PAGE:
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Re: Questions about pagination, rel="next" and rel="prev", or view-all in search results?

Maile Ohye Sep 20, 2011 8:43 AM
Posted in group: Webmaster Central Help Forum

Categories: Crawling, indexing & ranking :

Hello webmasters, thanks for your great questions!

@Emanuele, @anthonydnelson, @kees-van-dieren: @poooook is correct that for Google indexing of paginated content, rel="next" and rel="prev" declarations belong in the <head> section, not in the <body> as anchor links. As an example, the second page of a series may show this:

<link rel="prev" href="" />
<link rel="next" href="" />
<title>My article, page 2</title>

rel="next" and rel="prev" values specified in the <body> section will be ignored with regard to pagination.

@milkiwayV12: Because we consider rel="next" and rel="prev" as an independent concept from rel="canonical", you can still include a rel="canonical" value on your pages (or you can also choose to omit it). For example, for the URL:

I might include:
<link rel="prev" href="" />
<link rel="next" href="" />
<title>My article, page 2</title>

If the above URL also existed with a session ID:
because it’s a duplicate, I could include rel="canonical" to the URL without the session ID, as well as rel="next" and rel="prev" values that include the session ID:

<link rel="canonical" href="” />
<link rel="prev" href="" />
<link rel="next" href="" />
<title>My article, page 2</title>

@poooook/John: We recommend no more than one value for rel="next" and no more than one value for rel="prev". The meaning of next/prev is “the *immediately* following/preceding page.” Therefore, page 2 should not mark all pages 3, 4, 5, etc., as "next" pages, but only page 3.

@Stecki: rel="canonical" and rel="next"/"prev" aren't mutually exclusive, they're independent concepts.

With our rel="next" and rel="prev" pagination announcement, paginated component URLs (pages that are part of a series) can either:
1. Include rel="next" and rel="prev" values in the <head> of their page
2. Not include rel="next" and rel="prev" values in the <head> of their page

Separate from this announcement, each of these component URLs can still:
1. Not specify a canonical value
2. Specify the canonical value as the view-all page
3. Specify the canonical value as a similar URL, but say, one without extraneous parameters such as session ID

@cswere: It's fine if your paginated content works like Google Image Search results where pagination doesn't create a new URL (so there's no way you can add rel="next"/"prev"), but instead dynamically loads content. However, you may want to make sure that Googlebot and users without JavaScript can still easily discover your content.

@Rob Fico: Yes, you can specify rel="next" and rel="prev" values on individual components/URLs of a brand or category on an e-commerce site.

@BrodyDodes: When you implement rel="next" and rel="prev" on component pages of a series, we'll then consolidate the indexing properties from the component pages and attempt to direct  users to the most relevant page/URL. This is typically the first page. There's no need to mark page 2 to n of the series as noindex unless you're sure that you don't want those pages to appear in search results.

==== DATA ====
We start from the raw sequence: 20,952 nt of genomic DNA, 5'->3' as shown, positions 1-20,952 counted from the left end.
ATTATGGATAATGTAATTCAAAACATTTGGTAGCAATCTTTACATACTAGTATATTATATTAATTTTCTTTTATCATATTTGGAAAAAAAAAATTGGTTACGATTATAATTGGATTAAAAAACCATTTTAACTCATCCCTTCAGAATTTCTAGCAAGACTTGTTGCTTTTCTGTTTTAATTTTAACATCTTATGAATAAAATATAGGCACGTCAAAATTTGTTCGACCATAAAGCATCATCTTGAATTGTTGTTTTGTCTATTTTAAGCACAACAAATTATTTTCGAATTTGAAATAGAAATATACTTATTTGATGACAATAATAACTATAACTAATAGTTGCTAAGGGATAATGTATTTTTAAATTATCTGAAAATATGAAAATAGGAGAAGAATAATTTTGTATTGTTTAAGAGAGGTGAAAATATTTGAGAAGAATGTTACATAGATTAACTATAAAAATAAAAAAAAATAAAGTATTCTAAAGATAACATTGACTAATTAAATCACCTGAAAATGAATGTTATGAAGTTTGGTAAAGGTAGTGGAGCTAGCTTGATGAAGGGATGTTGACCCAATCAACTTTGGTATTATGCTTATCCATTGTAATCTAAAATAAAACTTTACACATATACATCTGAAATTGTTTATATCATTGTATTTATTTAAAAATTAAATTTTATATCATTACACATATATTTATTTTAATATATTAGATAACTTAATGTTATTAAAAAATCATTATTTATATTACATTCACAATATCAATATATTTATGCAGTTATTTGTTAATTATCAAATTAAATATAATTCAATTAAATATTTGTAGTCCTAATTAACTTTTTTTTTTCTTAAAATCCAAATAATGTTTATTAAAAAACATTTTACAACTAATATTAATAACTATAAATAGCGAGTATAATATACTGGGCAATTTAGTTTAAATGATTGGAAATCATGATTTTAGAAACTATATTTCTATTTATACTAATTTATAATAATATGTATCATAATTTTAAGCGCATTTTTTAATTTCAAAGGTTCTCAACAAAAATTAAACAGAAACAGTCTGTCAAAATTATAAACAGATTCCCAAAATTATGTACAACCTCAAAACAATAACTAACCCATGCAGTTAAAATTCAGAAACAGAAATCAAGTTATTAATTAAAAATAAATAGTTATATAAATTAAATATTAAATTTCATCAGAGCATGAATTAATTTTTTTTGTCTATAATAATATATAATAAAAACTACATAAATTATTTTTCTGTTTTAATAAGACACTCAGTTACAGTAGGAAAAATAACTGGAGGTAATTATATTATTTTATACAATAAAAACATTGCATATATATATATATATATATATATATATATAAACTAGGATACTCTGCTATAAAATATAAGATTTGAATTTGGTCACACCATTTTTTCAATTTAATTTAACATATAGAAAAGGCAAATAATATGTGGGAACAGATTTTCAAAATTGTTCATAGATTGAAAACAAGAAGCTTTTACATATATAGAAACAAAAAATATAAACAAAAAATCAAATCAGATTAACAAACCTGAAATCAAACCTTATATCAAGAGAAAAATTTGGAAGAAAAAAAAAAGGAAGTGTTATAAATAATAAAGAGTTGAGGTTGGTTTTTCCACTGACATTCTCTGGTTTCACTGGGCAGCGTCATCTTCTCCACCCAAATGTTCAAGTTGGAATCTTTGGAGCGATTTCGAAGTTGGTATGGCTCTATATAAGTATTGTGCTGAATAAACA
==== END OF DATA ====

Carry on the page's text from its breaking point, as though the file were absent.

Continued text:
@TheDonald, @jerenel: If you've marked page 2 to n of your paginated series as "noindex, follow" to keep low quality content from affecting users and/or your site's rankings, that's fine, you can additionally include rel="next" and rel="prev." Noindex and rel="next"/"prev" are entirely independent annotations.

This means that if you add rel="next" and rel="prev" to noindex'd pages, it still signals to Google that the noindex'd pages are components of the series (though the noindex'd pages will not be returned in search results). This configuration is totally possible (and we'll honor it), but the benefit is mostly theoretical.

If you believe the user experience on page 2 to n provides little value -- so much so that you've already marked these pages as noindex -- then to ensure that these low-quality pages aren't returned to users and/or considered in ranking updates such as Panda, even if you choose to add rel="next" and rel="prev," you may want to consider keeping the noindex (or "noindex, follow").

@iberoAmericaMedia, @TiggerFish: Is your site’s existing use of rel="next" and rel="prev" located within the <body> section of the page? For the feature described in our blog post, Google indexing looks at rel="next" and rel="prev" within the <head> section. So you don't need to remove your existing rel="next" and rel="prev" tags if they’re found in the <body> -- those will continue to be treated the same way as prior to our rel="next" and rel="prev" pagination announcement on September 15, 2011, and we will not consolidate their indexing properties.

For rel=”next” and rel=”prev” markup that isn’t intended to work with Google indexing, we’ll develop more heuristics over time to understand which attributions to trust.

@thericker: Ah yes, SMX Advanced... Thanks for following our updates!

@debdulaldey: It's always best to have a unique title and meta description for each page. Ideally, the title and description are descriptive of the page's content. For example:
<title>rel="next" and rel="prev": Background on pagination</title>
<title>rel="next" and rel="prev": Sample cases</title>
<title>rel="next" and rel="prev": FAQs</title>

If that descriptive a title isn't possible, you could also have something like:
<title>Google t-shirts</title>
<title>Google t-shirts, page 2</title>
<title>Google t-shirts (items 10-20)</title>

Take care,